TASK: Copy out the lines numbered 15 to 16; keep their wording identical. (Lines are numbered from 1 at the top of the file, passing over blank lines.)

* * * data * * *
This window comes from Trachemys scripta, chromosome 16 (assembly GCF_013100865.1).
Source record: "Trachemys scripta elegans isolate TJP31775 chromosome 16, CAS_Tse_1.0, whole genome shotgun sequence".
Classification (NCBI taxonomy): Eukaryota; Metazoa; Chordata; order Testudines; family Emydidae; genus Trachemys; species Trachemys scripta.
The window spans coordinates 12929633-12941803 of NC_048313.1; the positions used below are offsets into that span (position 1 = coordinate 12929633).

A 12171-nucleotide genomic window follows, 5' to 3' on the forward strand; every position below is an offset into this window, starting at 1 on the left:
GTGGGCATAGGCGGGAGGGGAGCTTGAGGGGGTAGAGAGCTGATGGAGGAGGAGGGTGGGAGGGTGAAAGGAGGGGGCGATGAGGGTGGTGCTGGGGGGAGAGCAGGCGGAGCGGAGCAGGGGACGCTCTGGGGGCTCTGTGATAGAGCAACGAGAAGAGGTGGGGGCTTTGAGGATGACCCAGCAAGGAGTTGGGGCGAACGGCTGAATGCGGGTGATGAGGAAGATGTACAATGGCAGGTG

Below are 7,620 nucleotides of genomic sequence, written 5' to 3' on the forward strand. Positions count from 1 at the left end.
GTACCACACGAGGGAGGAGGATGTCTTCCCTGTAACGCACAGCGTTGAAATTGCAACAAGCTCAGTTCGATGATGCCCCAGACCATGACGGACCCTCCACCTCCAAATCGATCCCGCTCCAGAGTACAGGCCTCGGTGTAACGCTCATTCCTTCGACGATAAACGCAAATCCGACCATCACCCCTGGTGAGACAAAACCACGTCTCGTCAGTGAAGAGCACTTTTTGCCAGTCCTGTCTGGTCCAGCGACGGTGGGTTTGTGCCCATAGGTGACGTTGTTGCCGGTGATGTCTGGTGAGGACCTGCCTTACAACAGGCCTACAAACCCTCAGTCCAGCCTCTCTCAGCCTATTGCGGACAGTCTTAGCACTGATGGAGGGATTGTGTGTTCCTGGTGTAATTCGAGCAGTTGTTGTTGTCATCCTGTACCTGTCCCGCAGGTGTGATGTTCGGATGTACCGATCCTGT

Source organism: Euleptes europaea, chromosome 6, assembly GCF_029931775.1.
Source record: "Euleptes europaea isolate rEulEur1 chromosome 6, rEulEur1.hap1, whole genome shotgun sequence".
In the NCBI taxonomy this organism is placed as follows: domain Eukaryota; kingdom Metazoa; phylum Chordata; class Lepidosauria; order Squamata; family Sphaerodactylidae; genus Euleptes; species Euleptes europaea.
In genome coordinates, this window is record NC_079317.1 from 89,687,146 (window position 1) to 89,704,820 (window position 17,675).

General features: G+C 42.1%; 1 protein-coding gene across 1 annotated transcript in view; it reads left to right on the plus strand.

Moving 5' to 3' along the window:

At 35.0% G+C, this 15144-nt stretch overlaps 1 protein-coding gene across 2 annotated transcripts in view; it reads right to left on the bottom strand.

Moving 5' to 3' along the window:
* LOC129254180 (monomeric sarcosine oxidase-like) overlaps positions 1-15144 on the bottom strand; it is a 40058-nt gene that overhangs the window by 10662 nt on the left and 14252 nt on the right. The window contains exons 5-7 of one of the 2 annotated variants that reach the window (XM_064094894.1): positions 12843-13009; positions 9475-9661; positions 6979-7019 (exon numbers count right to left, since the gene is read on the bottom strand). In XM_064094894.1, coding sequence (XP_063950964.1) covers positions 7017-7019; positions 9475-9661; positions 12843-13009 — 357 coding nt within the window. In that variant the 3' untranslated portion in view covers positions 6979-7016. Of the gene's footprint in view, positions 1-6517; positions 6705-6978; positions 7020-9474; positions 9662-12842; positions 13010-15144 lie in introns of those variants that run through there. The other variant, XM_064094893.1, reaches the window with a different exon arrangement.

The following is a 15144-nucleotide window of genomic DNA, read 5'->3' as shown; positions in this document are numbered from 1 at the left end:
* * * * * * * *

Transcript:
At 35.0% G+C, this 15144-nt stretch overlaps 1 protein-coding gene across 2 annotated transcripts in view; it reads right to left on the bottom strand.

Moving 5' to 3' along the window: